Although COVID-19 is generally considered a respiratory illness, it is associated with a wide range of symptoms, a number of which involve the nervous system.
These neurological symptoms range from very common symptoms such as disturbances in smell and taste, to complications such as confusion, impaired consciousness, and stroke. Additionally, some patients develop long-term symptoms that involve the nervous system, such as headaches, depression, and impaired concentration. These symptoms can last well after a COVID infection, and are part of a condition sometimes referred to as long COVID.
At this point there is still uncertainty about how SARS-CoV-2, the virus that causes COVID-19, leads to neurological symptoms. Initially, it was suspected that the virus might enter the nervous system through one of several potential routes such as through the olfactory nerve or across the blood-brain barrier. Studies so far, however, have found very low levels of virus in the brain and cerebrospinal fluid, suggesting that the virus migrating to the brain and infecting brain cells may not play the primary role in causing the neurological effects of COVID-19.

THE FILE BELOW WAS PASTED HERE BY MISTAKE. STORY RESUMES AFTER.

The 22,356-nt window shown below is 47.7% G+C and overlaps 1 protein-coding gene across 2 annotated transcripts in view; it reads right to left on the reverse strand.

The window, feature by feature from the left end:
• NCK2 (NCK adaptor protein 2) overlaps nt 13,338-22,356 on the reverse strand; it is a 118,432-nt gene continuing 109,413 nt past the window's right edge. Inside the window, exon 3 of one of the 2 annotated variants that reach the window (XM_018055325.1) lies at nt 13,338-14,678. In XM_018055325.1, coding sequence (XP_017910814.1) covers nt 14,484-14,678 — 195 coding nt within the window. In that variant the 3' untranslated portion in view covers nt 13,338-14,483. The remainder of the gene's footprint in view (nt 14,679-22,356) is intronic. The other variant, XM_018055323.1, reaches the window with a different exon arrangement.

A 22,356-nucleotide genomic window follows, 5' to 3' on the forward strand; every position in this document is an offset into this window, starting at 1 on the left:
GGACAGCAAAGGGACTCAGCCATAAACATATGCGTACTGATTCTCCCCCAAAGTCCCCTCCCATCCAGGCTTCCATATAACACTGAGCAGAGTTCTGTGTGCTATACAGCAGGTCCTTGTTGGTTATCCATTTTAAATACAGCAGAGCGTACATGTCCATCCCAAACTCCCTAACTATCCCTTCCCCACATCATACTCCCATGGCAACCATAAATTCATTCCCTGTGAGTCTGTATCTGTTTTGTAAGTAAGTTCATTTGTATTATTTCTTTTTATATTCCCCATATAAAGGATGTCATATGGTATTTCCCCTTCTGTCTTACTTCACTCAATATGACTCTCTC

There is, however, evidence of a robust immune response to SARS-CoV-2 in the brain. Thus, one hypothesis is that this immune reaction and the associated inflammation that occurs may interfere with brain function and potentially damage neurons, resulting in neurological symptoms. SARS-CoV-2 is also known to damage blood vessels and impair vascular function, and thus issues such as microscopic blood clots and disruptions of blood supply may be responsible for neurological symptoms as well. Additionally, studies have found changes in brain structure after COVID-19 infection and altered metabolic activity in the brains of people with Long COVID. These neurological changes might contribute to long COVID symptoms, although the underlying mechanisms are still unclear.
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